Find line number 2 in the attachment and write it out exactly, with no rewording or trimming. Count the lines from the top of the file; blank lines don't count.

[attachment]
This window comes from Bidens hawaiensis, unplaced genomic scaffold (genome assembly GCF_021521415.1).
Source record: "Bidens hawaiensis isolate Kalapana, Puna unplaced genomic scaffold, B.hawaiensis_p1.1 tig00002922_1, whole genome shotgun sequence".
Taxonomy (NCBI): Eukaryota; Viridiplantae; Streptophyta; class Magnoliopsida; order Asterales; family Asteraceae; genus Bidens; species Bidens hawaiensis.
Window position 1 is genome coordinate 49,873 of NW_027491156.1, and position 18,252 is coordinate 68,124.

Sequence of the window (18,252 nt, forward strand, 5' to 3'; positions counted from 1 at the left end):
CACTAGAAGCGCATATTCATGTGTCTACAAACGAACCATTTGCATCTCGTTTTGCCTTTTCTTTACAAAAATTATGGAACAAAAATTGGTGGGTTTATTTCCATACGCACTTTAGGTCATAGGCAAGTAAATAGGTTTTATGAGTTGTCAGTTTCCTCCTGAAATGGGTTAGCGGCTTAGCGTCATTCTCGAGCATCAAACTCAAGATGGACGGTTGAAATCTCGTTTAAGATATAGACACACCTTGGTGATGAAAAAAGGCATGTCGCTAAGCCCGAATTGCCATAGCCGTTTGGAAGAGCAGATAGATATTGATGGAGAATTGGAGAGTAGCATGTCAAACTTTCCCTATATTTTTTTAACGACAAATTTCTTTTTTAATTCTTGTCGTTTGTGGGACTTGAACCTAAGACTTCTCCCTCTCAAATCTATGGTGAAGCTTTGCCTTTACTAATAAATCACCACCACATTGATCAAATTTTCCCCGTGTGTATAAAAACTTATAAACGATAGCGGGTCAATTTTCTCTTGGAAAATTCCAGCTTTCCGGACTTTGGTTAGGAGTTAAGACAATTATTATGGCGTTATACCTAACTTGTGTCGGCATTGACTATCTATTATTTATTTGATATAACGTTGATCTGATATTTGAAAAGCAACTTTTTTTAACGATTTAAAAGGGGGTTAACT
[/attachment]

Source record: "Bidens hawaiensis isolate Kalapana, Puna unplaced genomic scaffold, B.hawaiensis_p1.1 tig00002922_1, whole genome shotgun sequence".